Teen with Asperger’s finds home as radio host
JACLYN YOUHANA, The Journal Gazette
FORT WAYNE, Ind. (AP) — Every Thursday night, after Northeast Indiana Public Radio has shut down for the day, after the lights are out and the employees have gone home, after the hustle has calmed and the bustle has quieted, Joshua Stephenson arrives.
Joshua is a volunteer host at the radio station, and he records his classical music show – “Josh’s Corner,” which airs at 6 p.m. Saturdays – with his mother, Annette. He is 16 years old, and he started to listen to classical music when he was 6. As a child, large rooms with a lot of noise affected him more than other people. Loud sounds and crowds would cause Joshua to hold his ears, as if he were in pain, says his father, Scott Stephenson.
Sound sensitivity is a common symptom of autism, and Joshua, of Convoy, Ohio, has Asperger’s syndrome, a mild form of autism that affects his ability to communicate and interact socially. To treat this sensitivity, Joshua’s parents turned to audio therapy: Using Bose headphones that emphasized the high and low pitches in song, Joshua started to build a tolerance to loud noises through classical music.
Simultaneously, he started to build a love for that music.
Joshua has hosted his hour-long radio program for about six months, and originally, he didn’t want to do it. He was in the car with his mother, Annette says, and she heard that WBOI-FM 89.1 was looking for volunteers to host music shows.
“You could do that,” she said to her son, and as she started to write down the phone number, Joshua turned off the radio.
Despite her son’s less-than-enthusiastic reaction, Annette persisted. When they got home, she looked up the station’s number, called and told them her situation: that her son was 15, he loved classical music and he had Asperger’s.
They wanted to meet him.
“Annette about fell over,” Scott says.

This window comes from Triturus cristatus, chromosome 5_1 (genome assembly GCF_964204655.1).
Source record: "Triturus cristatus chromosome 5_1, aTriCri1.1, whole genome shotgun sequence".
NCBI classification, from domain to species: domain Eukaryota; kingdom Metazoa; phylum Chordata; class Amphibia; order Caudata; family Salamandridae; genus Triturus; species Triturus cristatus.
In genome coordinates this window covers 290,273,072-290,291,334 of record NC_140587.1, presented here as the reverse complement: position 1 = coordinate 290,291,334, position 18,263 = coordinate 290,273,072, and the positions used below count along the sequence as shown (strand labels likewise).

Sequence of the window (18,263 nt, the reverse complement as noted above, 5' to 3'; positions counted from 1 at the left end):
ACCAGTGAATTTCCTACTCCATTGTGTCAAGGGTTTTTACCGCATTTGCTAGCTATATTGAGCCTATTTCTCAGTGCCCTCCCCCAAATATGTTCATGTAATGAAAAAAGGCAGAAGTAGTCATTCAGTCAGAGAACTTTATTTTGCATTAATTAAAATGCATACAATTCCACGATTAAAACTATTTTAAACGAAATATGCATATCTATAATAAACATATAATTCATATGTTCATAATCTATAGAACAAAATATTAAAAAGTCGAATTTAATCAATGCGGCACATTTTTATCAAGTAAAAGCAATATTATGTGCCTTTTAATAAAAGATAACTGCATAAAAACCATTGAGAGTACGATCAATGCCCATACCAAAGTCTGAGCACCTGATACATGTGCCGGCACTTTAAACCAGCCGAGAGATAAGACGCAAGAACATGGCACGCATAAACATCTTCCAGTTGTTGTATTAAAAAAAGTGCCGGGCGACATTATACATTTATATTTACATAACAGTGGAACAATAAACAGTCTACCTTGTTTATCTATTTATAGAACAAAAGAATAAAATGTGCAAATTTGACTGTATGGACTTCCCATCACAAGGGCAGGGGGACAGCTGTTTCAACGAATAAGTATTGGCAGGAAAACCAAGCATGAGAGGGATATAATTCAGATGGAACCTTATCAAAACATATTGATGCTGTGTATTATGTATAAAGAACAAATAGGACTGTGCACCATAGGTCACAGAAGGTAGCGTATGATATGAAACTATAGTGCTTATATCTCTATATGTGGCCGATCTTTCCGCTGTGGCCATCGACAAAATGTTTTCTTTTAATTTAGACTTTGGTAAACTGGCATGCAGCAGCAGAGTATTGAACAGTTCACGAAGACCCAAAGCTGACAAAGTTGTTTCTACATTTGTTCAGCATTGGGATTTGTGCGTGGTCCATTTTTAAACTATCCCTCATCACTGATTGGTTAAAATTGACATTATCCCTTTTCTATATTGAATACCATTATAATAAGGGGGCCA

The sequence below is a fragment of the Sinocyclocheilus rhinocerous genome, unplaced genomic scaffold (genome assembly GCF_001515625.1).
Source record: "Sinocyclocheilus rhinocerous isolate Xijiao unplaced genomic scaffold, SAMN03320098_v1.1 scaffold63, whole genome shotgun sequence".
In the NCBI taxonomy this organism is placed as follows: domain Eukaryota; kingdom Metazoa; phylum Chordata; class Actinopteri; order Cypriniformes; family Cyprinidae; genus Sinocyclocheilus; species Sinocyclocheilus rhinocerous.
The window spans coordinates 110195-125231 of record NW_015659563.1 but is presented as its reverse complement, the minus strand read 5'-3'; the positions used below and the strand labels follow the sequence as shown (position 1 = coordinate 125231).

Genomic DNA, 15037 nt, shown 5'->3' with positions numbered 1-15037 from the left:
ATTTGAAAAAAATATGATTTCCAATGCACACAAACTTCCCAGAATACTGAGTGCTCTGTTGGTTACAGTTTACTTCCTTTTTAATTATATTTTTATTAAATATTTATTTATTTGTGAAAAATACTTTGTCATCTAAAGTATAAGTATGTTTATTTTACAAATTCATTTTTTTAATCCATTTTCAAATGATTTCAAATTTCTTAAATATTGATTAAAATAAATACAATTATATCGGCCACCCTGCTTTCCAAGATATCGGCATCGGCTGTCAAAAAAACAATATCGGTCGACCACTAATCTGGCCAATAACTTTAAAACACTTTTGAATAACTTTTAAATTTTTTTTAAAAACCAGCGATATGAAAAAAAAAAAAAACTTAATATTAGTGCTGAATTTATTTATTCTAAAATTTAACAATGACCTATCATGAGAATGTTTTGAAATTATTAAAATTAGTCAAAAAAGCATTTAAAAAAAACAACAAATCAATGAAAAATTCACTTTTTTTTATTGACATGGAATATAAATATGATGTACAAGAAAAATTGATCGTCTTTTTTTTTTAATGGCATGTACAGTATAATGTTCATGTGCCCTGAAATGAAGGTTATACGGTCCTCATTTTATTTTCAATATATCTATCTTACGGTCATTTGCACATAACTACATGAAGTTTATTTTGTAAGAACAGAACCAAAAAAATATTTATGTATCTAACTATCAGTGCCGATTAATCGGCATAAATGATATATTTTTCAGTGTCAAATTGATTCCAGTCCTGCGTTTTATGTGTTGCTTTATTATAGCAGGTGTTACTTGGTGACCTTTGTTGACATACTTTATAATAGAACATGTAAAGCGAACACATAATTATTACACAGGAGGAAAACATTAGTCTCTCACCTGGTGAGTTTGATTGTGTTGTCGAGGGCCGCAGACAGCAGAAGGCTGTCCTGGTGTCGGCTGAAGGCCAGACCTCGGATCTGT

When asked whether he chooses the music for each show, Joshua is very matter of fact: “Of course I do.” But he has trouble expanding further than that. When asked whether he has a favorite composer, he responds the same – “Of course I do” – but when pressed, he is unable to share who that composer is without a little help from Annette; it’s Bach.
Although Joshua does speak during his shows, he does not chat as much as other radio hosts will, Indiana Public Radio general manger Will Murphy says. His show might not include details about instruments or composers, instead opting to feature primarily the music.
On a recent “Josh’s Corner,” Joshua featured all songs from cartoon classics, including Peter Ilyich Tchaikovsky‘s “The Sleeping Beauty Waltz (Once Upon a Dream),” performed by the Boston Pops; Amilcare Ponchielli‘s “Dance of the Hours” from “Fantasia” (or “the part with the dancing ostriches and hippos”), performed by the Philadelphia Orchestra; and Gioachino Rossini‘s “Largo Al Factotum” from “The Barber of Seville” (or from Bugs Bunny, where you might recognize it as “The Figaro Song”) performed by the Metropolitan Opera Orchestra.
Joshua is a slim boy with brown hair and an enormous smile. He will shake hands when he meets a new person and then quickly find a seat and become absorbed in his drawing. He politely answers questions directed at him, but he seems much more interested in the “Peanuts” characters he sketches from memory, Marcie and Peppermint Patty. The style of drawing is crude, but Joshua’s understanding of proportion – and his basic ability to memorize just about every detail – is evident in every stripe, finger and upturned nose.
It was evident that Joshua had a spectacular memory from as early as preschool, Scott says. He tells a story of Joshua’s class singing a song that incorporated every student’s first and last name, about 20 to 25 kids. The next day, Joshua sang it back with ease.
His mother says that when Joshua enjoys something, such as a TV program – say, “The Lawrence Welk Show” – he will watch it again and again, until he’s memorized it.
Then, he’ll turn it to Spanish or French and watch it again and again.
Joshua struggles with math, but he loves to read, and he loves language. He says he speaks Spanish and is learning French. Once, he turned Annette’s GPS to Portuguese, and she had to ask him to translate the directions.
Joshua is an only child, and his parents wonder what will happen as he reaches adulthood. They wonder what kind of career he might embark upon.
“Do you have to be social to be a translator?” Scott wonders.
Given his love for classical music, Murphy says, Joshua just might have a career in radio.
“Anytime you have somebody who really loves something and can convey that affection on the radio, I think there’s potential there,” he says.
A former program director at the station is the one who first agreed to let Joshua host a show, Murphy says, and the reasoning goes back to the station’s mission statement: To engage the community with content that enriches the human spirit.
“If Josh’s show doesn’t do that,” Murphy says, “I don’t know what does.”